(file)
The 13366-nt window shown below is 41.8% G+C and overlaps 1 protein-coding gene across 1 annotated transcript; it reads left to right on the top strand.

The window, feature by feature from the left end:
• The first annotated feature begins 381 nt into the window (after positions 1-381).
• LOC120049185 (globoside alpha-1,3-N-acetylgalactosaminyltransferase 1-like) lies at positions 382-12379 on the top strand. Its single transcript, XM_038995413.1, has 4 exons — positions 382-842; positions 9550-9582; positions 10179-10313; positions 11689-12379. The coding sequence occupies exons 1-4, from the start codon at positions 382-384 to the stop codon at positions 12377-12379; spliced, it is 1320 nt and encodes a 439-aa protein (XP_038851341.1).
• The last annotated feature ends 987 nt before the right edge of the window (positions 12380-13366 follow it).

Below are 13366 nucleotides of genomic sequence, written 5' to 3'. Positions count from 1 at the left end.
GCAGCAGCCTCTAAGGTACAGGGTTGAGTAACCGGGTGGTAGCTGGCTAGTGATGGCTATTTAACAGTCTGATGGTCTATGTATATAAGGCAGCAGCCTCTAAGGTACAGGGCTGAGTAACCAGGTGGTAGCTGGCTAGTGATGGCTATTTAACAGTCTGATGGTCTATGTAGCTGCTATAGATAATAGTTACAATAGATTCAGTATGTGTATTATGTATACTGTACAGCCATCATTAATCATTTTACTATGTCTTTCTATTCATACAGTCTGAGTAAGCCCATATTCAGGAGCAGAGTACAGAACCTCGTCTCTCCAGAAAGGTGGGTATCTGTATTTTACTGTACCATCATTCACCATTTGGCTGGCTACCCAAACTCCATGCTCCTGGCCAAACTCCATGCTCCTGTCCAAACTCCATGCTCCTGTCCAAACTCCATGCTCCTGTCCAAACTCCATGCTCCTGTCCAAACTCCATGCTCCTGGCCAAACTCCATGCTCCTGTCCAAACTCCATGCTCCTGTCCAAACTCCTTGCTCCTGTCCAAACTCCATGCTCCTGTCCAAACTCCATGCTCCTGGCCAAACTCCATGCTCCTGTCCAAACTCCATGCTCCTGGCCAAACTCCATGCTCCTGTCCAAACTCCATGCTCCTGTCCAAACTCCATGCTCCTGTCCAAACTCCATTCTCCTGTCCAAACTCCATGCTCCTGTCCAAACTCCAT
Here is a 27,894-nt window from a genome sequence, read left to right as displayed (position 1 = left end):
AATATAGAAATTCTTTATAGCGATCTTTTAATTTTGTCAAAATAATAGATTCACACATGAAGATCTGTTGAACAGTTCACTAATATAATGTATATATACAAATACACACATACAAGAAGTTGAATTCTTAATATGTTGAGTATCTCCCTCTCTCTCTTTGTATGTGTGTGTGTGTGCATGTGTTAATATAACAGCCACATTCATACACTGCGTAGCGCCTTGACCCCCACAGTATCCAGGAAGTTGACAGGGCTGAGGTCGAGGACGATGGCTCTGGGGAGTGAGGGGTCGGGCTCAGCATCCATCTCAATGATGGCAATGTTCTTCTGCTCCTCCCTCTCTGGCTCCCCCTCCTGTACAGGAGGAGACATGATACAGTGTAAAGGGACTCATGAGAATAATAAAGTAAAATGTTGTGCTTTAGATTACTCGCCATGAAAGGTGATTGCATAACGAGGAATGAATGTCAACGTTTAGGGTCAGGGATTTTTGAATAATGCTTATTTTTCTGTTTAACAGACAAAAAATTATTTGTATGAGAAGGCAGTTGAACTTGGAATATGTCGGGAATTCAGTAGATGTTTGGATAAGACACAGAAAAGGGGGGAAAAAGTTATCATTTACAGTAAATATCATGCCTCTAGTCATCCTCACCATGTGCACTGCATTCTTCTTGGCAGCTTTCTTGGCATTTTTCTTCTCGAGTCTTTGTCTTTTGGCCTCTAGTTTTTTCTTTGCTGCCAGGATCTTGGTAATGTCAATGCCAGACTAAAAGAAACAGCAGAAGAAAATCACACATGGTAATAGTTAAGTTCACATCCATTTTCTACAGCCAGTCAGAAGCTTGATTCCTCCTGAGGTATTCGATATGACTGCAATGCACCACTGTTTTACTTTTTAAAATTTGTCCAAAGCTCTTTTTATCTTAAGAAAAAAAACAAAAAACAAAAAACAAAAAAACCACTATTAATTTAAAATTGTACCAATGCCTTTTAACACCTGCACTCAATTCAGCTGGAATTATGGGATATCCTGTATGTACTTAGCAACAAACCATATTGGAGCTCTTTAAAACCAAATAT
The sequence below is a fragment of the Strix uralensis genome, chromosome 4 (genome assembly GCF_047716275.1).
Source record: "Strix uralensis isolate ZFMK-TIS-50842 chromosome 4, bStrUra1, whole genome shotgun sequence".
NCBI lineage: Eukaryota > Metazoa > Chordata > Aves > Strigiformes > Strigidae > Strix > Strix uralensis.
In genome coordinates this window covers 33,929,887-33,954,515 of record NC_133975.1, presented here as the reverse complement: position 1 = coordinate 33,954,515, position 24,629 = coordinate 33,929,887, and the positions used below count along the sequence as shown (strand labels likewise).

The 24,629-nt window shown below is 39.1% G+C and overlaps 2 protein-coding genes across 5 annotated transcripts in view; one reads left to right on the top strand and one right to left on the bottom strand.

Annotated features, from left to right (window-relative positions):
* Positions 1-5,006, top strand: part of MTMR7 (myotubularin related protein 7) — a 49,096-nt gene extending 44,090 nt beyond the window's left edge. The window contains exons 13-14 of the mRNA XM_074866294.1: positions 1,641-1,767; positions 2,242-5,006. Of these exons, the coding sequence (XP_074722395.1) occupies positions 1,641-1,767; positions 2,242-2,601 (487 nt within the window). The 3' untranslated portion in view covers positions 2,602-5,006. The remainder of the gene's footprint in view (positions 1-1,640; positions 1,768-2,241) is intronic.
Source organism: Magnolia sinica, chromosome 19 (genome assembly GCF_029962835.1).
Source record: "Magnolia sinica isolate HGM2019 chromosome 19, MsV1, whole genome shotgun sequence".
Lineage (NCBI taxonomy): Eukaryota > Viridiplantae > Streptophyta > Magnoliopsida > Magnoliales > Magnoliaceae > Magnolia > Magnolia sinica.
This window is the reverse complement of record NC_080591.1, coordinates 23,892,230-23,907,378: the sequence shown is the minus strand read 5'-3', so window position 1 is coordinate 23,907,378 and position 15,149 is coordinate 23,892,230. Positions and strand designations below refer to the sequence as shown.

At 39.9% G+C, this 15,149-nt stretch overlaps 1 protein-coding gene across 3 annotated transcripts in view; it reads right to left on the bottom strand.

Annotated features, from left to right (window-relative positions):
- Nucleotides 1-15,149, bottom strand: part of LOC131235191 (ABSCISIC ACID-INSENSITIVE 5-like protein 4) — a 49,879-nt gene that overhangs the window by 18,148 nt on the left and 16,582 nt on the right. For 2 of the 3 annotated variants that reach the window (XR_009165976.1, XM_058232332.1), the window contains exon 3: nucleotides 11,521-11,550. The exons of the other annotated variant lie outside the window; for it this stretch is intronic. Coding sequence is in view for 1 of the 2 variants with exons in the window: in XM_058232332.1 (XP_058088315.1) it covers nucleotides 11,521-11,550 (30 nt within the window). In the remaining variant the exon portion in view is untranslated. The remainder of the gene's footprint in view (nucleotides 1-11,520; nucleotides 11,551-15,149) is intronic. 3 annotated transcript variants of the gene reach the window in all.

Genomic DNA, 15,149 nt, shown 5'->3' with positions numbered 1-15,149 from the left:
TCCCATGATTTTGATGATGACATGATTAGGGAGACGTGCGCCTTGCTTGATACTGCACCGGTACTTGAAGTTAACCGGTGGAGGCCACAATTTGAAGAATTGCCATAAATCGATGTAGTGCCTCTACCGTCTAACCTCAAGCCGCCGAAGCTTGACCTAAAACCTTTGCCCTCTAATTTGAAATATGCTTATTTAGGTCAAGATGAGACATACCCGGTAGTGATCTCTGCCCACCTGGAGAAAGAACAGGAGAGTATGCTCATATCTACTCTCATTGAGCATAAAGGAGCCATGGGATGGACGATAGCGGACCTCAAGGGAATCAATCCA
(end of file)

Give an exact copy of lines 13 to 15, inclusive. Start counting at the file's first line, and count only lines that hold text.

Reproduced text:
In genome coordinates this window covers 33,929,887-33,954,515 of record NC_133975.1, presented here as the reverse complement: position 1 = coordinate 33,954,515, position 24,629 = coordinate 33,929,887, and the positions used below count along the sequence as shown (strand labels likewise).

The 24,629-nt window shown below is 39.1% G+C and overlaps 2 protein-coding genes across 5 annotated transcripts in view; one reads left to right on the top strand and one right to left on the bottom strand.

Annotated features, from left to right (window-relative positions):